While later scholars of the qirāʔāt, such as Al-Dānī (ǧāmiʕ, 511), simply fell in line with Ibn Muǧāhid’s opinion, not all scholars found themselves in agreement with his judgment. ʔabū Ḥayyān al-Andalusī (d. 754 AH) in his al-Baḥr al-Muḥīṭ (V, 15) brings forth a rather spirited argument in favour of maʕāʔiš as a correct and acceptable reading.11

The general public reads maʕāyiš with the yāʔ, this is an analogy (qiyās), because the yāʔ in the singular is part of the root, and not an extra letter to the pattern so that it receives a hamzah. When it is an extra letter of the pattern, they add the hamzah, for example saḥāʔif of ṣaḥīfah. Al-ʔaʕraǧ and Zayd b. ʕalī and al-ʔaʕmaš and Xāriǧah, on the authority of Nāfiʕ and Ibn ʕāmir in their (respective) transmission read maʕāʔiš with a hamz. This is not analogy (qiyās), because they reported it, and they were trustworthy, so it is necessary to accept it (as a valid reading). This hamzah is irregular in the same way as it is irregular in manāʔir, the plural of manārah—it is originally manwarah—and [it is irregular in the same way as it is irregular] in maṣāʔib, the plural of maṣībah—it is originally maṣwibah. Manāwir and maṣāwib are analogies as they would say maṣāwib on the basis of the root, in the same way that they say the plural of maqāmah as maqāwim; [the plural of] maʕūnah as maʕāwin.

Al-Zaǧǧāǧ said “all of the Basran grammarians decided that adding a hamzah is a mistake, but I know nothing of this perspective; [I know] only that [adding hamzah makes] it similar to ṣaḥīfah, ṣaḥāʔif and it is not proper to rely on this reading [i.e. maʕāʔiš].”

Al-Māzinī said: “The origin of the dispute of this reading is on the authority of Nāfiʕ, but he did not know what the ʕarabiyyah was, and the speech of the Arabs [i.e. correct Arabic] is to correct it [i.e. towards maʕāyiš] in such cases.”

But we are not worshippers of the opinions of the grammarians of Basra! (lasnā mutaʕabiddīna bi-ʔaqwāli nuḥāti l-baṣrah).

Al-Farrāʔ said: “sometimes the Arabs added a hamzah to this and what is like it, supposing that it is a faʕīlah, and they liken mafʕilah to faʕīlah”.12 So, this is an account from al-Farrāʔ on the authority of the Arabs that they would sometimes add a hamzah to this and what is like it.

He brought an account of the reading of trustworthy people: Ibn ʕāmir, he is a pure Arab, and he received the Quran from ʕuṯmān before corruption [of the Arabic language] manifested itself. As for al-ʔaʕraǧ, he was among the greats of the readers of the followers [of the companions of the prophets]. Zayd b. ʕalī, with regard to eloquence and knowledge and cases one seldomly encounters, in that [more than] anyone. As for Al-ʔaʕmaš, he was, with regard to precision, perfection, memory and trustworthiness of high status. As for Nāfiʕ, he was taught by 70 of the followers [of the companions of the prophet] and with regard to eloquence, precision and trustworthiness he was of high status, as he was not ignorant. Therefore, it is necessary that we accept what they relate to us, and [we should] not pay heed to the disagreement of the grammarians of Basra in this example.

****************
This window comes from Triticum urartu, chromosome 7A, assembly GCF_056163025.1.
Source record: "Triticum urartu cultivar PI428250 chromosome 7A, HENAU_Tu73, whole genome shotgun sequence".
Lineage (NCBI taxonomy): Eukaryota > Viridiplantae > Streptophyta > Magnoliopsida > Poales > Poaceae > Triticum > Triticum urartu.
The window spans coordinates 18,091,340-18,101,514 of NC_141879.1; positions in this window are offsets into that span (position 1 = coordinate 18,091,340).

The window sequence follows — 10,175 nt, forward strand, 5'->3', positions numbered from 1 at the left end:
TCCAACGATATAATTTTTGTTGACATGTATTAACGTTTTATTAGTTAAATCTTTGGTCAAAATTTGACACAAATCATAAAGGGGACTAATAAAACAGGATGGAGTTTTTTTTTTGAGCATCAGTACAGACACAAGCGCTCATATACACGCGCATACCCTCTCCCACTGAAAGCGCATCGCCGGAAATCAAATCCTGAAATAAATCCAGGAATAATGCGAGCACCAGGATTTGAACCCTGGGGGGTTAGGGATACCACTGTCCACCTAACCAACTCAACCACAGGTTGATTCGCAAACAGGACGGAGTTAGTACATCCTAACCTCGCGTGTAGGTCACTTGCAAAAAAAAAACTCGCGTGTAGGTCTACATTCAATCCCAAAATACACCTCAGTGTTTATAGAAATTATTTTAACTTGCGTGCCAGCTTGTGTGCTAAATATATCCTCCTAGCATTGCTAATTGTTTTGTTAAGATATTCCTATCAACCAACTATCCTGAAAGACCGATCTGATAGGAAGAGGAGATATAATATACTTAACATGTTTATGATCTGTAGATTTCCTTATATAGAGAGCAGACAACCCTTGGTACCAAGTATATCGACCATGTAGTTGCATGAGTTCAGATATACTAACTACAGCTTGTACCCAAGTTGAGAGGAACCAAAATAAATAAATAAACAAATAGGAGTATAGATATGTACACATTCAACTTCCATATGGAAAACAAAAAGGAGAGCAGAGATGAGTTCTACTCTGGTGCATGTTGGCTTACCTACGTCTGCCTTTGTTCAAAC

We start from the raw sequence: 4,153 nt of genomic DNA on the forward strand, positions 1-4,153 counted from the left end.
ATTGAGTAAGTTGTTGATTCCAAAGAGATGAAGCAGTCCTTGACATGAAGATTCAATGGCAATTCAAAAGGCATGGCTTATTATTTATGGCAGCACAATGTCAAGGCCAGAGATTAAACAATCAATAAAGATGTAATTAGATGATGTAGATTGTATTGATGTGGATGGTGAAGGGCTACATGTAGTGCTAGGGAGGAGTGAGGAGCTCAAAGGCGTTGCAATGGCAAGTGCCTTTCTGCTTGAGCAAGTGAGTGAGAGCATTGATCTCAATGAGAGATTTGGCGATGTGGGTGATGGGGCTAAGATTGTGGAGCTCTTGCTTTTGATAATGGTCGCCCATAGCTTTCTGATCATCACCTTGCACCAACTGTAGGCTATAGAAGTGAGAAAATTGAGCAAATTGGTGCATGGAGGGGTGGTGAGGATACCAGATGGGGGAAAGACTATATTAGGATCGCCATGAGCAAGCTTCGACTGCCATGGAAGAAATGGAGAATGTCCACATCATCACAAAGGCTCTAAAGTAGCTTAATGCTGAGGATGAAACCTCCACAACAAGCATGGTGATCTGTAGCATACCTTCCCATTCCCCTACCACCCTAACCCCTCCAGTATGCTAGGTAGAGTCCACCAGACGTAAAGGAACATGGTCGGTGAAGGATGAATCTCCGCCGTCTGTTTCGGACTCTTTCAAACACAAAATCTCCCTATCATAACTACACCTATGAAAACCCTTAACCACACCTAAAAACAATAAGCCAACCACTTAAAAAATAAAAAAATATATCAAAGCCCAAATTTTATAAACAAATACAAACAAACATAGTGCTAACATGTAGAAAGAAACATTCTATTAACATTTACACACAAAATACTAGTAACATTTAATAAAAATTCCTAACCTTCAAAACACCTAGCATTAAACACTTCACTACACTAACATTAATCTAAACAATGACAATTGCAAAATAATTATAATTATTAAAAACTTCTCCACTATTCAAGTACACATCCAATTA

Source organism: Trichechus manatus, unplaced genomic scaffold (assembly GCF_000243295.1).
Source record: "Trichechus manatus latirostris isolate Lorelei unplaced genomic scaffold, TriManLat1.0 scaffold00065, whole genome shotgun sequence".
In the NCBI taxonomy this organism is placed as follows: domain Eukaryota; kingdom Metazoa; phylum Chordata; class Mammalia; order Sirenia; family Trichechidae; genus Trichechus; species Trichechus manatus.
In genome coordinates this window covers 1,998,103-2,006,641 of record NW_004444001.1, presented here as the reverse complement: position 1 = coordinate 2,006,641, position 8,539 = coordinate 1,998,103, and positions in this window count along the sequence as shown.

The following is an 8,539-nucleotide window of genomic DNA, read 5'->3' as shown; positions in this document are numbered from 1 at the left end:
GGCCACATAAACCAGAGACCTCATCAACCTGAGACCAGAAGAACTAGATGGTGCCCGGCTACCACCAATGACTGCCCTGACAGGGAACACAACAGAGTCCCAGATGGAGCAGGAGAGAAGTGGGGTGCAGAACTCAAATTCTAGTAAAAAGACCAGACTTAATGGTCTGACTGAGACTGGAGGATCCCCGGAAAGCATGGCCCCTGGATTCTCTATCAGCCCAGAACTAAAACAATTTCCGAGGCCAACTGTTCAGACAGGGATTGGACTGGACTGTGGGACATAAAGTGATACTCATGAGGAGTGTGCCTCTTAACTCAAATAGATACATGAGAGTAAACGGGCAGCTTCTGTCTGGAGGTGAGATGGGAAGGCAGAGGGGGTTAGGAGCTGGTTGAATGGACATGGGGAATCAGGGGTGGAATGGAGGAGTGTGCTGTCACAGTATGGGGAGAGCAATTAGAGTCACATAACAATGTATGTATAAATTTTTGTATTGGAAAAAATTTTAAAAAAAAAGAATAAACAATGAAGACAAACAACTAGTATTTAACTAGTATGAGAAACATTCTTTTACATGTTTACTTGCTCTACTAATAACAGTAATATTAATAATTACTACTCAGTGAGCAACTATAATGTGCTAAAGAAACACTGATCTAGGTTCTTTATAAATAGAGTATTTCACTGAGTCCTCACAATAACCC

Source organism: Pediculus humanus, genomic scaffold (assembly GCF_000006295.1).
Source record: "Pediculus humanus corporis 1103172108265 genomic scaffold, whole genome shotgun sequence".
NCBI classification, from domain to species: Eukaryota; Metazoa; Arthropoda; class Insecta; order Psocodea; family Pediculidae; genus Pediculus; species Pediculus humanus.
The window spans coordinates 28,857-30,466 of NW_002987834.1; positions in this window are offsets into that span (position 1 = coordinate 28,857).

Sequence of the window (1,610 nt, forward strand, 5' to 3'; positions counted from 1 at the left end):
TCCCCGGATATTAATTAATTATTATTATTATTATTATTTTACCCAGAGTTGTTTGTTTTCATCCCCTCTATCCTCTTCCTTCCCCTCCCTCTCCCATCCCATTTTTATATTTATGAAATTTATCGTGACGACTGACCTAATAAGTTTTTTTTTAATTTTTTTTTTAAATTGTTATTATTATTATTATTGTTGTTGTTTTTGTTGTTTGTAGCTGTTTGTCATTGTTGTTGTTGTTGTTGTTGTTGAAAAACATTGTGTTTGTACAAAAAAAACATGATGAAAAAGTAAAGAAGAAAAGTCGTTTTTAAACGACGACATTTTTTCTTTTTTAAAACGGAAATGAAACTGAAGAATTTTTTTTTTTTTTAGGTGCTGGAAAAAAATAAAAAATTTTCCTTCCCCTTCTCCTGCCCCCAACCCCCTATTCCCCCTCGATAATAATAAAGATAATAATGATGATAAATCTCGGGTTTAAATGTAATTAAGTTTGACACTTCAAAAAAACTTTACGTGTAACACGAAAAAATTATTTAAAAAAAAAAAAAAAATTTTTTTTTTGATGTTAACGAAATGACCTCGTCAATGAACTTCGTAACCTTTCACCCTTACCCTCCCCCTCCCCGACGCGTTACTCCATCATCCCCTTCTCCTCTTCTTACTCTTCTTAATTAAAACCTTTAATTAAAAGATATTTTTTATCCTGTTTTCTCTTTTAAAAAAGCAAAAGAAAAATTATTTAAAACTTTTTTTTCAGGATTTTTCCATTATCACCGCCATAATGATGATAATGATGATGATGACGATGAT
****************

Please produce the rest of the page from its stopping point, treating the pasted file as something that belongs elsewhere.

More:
As for the words of al-Mazānī “The origin of the dispute of this reading is on the authority of Nāfiʕ”, this is incorrect, because it is (also) reported on the authority of ibn ʕāmir and on the authority of al-ʔaʕraǧ, Zayd b. ʕalī and al-ʔaʕmaš; As for the words “Nāfiʕ did not know what the ʕarabiyyah is”, this is the evidence for the rebuttal: If we suppose that he did not know what the ʕarabiyyah was; is it this skill [i.e. knowing what the ʕarabiyyah is] which gives him access to speaking the language of the Arabs? He does not have to [know what the ʕarabiyyah is] to do that [speaking the ʕarabiyyah]! For he is eloquent of speaking the ʕarabiyyah, as he is a transmitter of the reading on the authority of the eloquent Arabs. And many among those grammarians think badly of the readers, but it is not correct of them [to do] that.

This account clearly shows that, despite the objections of the Basran grammarians, such forms were known and at least allowed by some, and may have indeed been the regular outcome in the dialects that gave rise to the CaCāʔiC style plurals.

6.4.8 Måḡoḡ → Maʔǧūǧ

ʕāṣim is the only reader who reads the names of Gog and Magog as yaʔǧūǧ and maʔǧūǧ, whereas the other readers read yāǧūǧ and māǧūǧ (Ibn al-Ǧazarī, § 1484). As these names are clearly borrowed from the Hebrew ‮גוג ומגוג‬‎ goḡ u-måḡoḡ, which do not have a hamzah in either word, ʕāṣim’s reading is an innovation from its original source.

6.4.9 Zakariyyā → Zakariyyāʔ

Most readers are in agreement that the Biblical name Zachariah in Arabic is supposed to end in a hamzah, i.e. zakariyyāʔ, this despite the fact that the Quranic rhyme in Q19:3 clearly suggests the name was pronounced /zakariyyā/ in Quranic Arabic. Only Ḥafṣ ʕan ʕāṣim, al-Kisāʔī, Ḥamzah and Xalaf lack this hamzah (Ibn al-Ǧazarī, § 2840). Considering that the Hebrew name is ‮זכריה‬‎ Zəḵaryå, (or Greek Ζαχαρίας) without a final glottal stop, we must conclude that the majority of the readers are pronouncing the name with a pseudocorrect hamzah.13